Weekly Newsletter: 1st February – 5 February 2021
GDPR EU Representative

February 8, 2021

SaaS Data Ownership: The Key to Data Protection and More Impactful Machine Intelligence

[#SaaS #DataPrivacy]

“With Gartner reporting that 97% of organizations having some form of SaaS applications in their technology stack, the question of SaaS data ownership is quickly becoming something we can no longer sweep under the rug. […]

But the data stored and repeatedly overwritten in our SaaS applications represents a historical record of cause and effect change patterns in our business. This data, aside from being essential for compliance and data privacy, represents the biggest missed opportunity to improve modern-day machine learning algorithms. It is the literal “cause and effect” information gap that machine learning algorithms need to make sense of why things change in our business.

Some of the most iconic companies in the world that we buy from daily, wear on our wrists, have in our pockets, or rely on to power the internet, are starting to catch on to this opportunity –and they are using an old set of tools in a new way in order to drive unfair advantage in their markets.”

To read more: Click here.

Home working increases cyber-security fears

[#DataBreach #Homeworking #Remoteworking #DataSecurity #DataPrivacy]

“‘We see tens of different hacking attacks every single week. It is never ending.’ A senior computer network manager for a global financial services company, Peter (who did not want to give his surname, or the name of his employer, due to his firm’s anxieties surrounding cyber-security), says they are bombarded from all directions.

[…] With one in three UK workers currently based exclusively at home, and the same level in the US, this remote working on a vast scale continues to be a major headache for the IT security bosses of companies large and small around the world.

[…] Meanwhile, a separate UK study last year found that 57% of IT decision makers believe that remote workers will expose their firm to the risk of a data breach.”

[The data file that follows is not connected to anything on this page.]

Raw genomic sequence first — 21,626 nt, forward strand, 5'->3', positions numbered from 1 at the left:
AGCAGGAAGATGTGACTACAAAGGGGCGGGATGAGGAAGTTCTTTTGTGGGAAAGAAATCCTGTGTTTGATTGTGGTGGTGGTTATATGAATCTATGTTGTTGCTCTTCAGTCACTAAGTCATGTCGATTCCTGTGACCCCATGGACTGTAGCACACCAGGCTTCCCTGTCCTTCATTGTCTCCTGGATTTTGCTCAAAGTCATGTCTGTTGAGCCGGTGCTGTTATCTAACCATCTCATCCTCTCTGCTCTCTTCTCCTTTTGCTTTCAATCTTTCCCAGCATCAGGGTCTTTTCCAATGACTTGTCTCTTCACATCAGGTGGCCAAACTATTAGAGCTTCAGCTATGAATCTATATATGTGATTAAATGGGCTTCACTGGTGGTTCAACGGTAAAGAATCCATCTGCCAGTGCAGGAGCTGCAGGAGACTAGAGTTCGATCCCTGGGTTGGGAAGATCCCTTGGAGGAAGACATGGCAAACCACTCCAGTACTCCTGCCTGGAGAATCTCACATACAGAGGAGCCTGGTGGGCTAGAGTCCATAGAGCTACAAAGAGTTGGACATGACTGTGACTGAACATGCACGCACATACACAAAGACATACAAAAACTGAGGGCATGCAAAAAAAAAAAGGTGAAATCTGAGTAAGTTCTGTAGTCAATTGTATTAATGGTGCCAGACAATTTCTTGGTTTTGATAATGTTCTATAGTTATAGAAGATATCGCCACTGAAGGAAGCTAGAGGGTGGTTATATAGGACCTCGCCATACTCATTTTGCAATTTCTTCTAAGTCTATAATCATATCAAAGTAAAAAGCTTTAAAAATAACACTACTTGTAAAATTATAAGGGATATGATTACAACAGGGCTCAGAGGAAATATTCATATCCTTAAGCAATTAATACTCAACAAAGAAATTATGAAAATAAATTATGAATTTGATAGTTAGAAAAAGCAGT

To read more: Click here

Ransomware: A company paid millions to get their data back, but forgot to do one thing. So the hackers came back again

[#DataBreach #DataSecurity]

“A company that fell victim to a ransomware attack and paid cyber criminals millions for the decryption key to restore their network fell victim to the exact same ransomware gang under two weeks later after failing to examine why the attack was able to happen in the first place.

[…] The unnamed company fell victim to a ransomware attack and paid millions in bitcoin in order to restore the network and retrieve the files.

[…] However, the company just left it at that, failing to analyse how cyber criminals infiltrated the network – something that came back to haunt them when the same ransomware gang infected the network with the same ransomware less than two weeks later. The company ended up paying a ransom a second time.

[…] Examining the network following a ransomware incident and determining how the malware was able to enter the network as well as staying undetected for so long is, therefore, something all organisations that fall victim to ransomware should be considering alongside restoring the network – or preferably, before they even think about restoring the network.”

To read more: Click here

Reform in US Surveillance Laws is Only Way Forward Says EU Parliament in #SchremsII Resolution

[#SchremsII #EUUSDataTransfers #SCCs]

“‘For data controllers that fall within the scope of the US Foreign Intelligence Surveillance Act, a transfer of personal data from the Union is not possible under [the] SCCs, due to the high risk of mass surveillance; only a comprehensive reform of surveillances practices in the US can sustainably address this problem and provide legal certainty to businesses and data subjects’ – says European Parliament Committee on Civil Liberties, Justice and Home Affairs in draft #SchremsII resolution.

The draft resolution makes clear that no solution is possible, not even a comprehensive US Federal data protection law, without the revision of the US surveillance laws. It also puts caution regarding a possible ‘Privacy Shield 2.0’ arrangement and warns the UK and other states currently enjoying an adequacy declaration.”

To read more: Click here


Dutch data scandal highlights structural problems around privacy compliance

[#COVIDdata #DataSecurity #DataBreach #DataPrivacy]

“On Jan. 25, RTL News discovered widespread trade in the personal data of COVID-19 test subjects. With their personal data registered in the two main IT systems of the Municipal Health Services — known as the GGD — at least two employees maliciously downloaded the data. Apparently, over the course of the previous months, the data was offered for sale on various large chat groups on services such as Telegram, Snapchat and Wickr. Two GGD employees were arrested, though it is unclear whether they in fact managed to sell the data.

[…] Next to the concrete damage of the theft, the scandal also revealed a fundamental lack of respect for and understanding of privacy law in both public institutions and Dutch politics.”

To read more: Click here.